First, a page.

August is the hottest month here in Nagoya, Japan. Temps were around 30-35 C during the day. Cleaning the tree out and doing light cutting is perfectly fine even though it’s hot out. If we wanted to play it safe, we could have put the tree under 50 precent shade cloth.

      When I wired the tree in October, the average high temp is about 23-26 C. If I was to wire this tree during August, we would have protected the tree under shade cloth till now. That was one of the main reasons why we decided to wire the tree now as oppose to when it was so hot.

      I hope this answers your questions. Thanks and take care!

  4. Fantastic article on junipers one of the best i have seen and very simple to follow.
    Down under we just have to work 6 mths different for the seasons
    Keep the great info coming

  5. Reblogged this on Bonsai Prelude and commented:
    In my International Bonsai Library post I spoke about many artists and blogs. If I didn’t enphasize this enough the first time, Peter Tea’s blogs is an essential tool if you’re learning bonsai from scratch. While I don’t want to get into to many advanced techniques too quickly, I felt that this post provided the perfect type of fundamental information on juniper pruning and growing techniques that it had to be shared. If you haven’t already, make it a point to follow Peter’s blog.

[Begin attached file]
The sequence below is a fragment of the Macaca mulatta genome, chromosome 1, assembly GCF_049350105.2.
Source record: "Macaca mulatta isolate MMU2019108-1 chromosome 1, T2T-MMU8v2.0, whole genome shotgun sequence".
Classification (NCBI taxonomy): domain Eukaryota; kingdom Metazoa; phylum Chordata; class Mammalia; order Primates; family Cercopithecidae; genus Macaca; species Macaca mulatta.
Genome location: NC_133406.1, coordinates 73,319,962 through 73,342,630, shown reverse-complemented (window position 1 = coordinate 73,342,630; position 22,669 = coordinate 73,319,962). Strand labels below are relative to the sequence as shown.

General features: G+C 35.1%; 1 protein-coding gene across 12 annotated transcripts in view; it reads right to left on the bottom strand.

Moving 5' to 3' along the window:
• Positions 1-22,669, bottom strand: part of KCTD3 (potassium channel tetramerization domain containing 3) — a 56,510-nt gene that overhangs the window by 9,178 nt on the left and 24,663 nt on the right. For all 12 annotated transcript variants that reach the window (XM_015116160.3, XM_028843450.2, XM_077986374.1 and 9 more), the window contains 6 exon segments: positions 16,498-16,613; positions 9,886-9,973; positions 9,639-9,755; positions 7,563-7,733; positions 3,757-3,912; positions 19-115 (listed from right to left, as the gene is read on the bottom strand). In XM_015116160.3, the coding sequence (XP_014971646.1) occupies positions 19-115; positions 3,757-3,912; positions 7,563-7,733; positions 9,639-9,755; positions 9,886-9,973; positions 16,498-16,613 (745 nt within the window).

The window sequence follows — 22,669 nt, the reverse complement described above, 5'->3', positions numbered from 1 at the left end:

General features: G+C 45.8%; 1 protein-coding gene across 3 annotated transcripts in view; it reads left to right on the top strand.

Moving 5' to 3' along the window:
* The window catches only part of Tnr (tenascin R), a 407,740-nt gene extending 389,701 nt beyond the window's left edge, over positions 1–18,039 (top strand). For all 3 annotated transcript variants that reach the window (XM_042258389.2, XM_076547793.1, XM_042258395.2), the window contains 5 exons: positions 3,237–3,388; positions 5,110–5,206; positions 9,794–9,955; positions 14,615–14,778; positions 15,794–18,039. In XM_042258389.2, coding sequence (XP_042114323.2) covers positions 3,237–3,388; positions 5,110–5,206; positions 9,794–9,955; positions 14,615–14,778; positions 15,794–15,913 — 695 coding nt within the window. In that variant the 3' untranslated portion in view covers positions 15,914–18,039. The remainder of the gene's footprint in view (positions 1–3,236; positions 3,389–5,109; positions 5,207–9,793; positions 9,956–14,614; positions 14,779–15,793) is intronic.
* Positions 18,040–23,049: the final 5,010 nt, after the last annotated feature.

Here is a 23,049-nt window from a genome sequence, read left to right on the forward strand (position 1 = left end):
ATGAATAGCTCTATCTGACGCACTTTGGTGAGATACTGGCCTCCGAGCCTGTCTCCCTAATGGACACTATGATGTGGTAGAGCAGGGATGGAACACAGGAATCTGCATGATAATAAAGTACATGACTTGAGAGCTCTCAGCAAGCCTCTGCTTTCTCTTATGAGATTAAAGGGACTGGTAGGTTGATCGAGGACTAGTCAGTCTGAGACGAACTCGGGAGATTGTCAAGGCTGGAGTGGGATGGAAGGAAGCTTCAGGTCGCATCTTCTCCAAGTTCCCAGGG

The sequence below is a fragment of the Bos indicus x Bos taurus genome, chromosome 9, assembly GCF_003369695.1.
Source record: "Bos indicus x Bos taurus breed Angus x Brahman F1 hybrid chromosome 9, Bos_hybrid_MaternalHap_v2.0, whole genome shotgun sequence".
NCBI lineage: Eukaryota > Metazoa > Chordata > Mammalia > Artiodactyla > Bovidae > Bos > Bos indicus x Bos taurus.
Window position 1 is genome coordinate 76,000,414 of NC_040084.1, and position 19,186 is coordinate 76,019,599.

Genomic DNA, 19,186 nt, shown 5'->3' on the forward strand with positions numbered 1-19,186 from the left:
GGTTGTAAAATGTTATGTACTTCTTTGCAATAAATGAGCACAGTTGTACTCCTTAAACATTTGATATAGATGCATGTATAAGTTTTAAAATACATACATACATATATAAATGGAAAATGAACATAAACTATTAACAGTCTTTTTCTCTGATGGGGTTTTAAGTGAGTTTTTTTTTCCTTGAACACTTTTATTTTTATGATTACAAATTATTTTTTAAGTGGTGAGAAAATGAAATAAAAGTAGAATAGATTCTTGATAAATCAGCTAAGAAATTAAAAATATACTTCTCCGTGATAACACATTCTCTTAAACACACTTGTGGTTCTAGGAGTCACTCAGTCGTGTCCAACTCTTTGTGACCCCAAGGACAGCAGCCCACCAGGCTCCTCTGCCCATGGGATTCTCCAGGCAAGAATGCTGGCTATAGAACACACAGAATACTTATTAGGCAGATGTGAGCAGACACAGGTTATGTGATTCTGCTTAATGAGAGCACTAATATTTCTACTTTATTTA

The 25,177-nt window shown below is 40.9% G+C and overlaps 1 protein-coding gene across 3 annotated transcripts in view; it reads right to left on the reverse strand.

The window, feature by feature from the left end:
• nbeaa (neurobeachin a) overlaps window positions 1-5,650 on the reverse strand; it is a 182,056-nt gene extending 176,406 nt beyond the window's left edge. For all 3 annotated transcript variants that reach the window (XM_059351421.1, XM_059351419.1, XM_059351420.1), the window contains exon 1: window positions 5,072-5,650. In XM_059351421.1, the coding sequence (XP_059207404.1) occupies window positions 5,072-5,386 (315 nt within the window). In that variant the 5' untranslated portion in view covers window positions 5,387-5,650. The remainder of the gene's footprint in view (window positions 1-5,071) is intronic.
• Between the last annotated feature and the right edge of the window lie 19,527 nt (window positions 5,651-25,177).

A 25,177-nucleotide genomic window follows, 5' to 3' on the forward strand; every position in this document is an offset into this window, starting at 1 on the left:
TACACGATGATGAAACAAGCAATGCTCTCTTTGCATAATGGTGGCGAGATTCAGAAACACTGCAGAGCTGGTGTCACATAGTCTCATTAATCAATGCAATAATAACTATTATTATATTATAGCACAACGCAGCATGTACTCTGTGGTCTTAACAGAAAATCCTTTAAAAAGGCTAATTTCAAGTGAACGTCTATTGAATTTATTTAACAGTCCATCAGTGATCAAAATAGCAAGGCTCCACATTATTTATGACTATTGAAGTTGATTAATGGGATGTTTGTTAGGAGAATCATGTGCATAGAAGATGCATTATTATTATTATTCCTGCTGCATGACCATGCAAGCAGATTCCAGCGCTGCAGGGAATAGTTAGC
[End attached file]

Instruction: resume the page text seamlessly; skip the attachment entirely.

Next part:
6. Darth Tanuki says:

    I realize you are going to graft and shorten the tree but if not, would you ever consider removing the primary branch? From the picture it seems like it would be more dynamic and enhance the big bend as it changes the flow of the tree.

  7. JUDY HUGHES says:


  8. Peter Tea says:

    Michael asked: “Peter great work as usual. What are your thoughts on removing the large primary branch on the right?? Seems it would make the trunk look larger and cleaner since its a relatively thin trunk already based on the height.”

    It’s a very good questions so I decided to answer it here instead to share with everyone.

    Thanks for reading the blog Michael!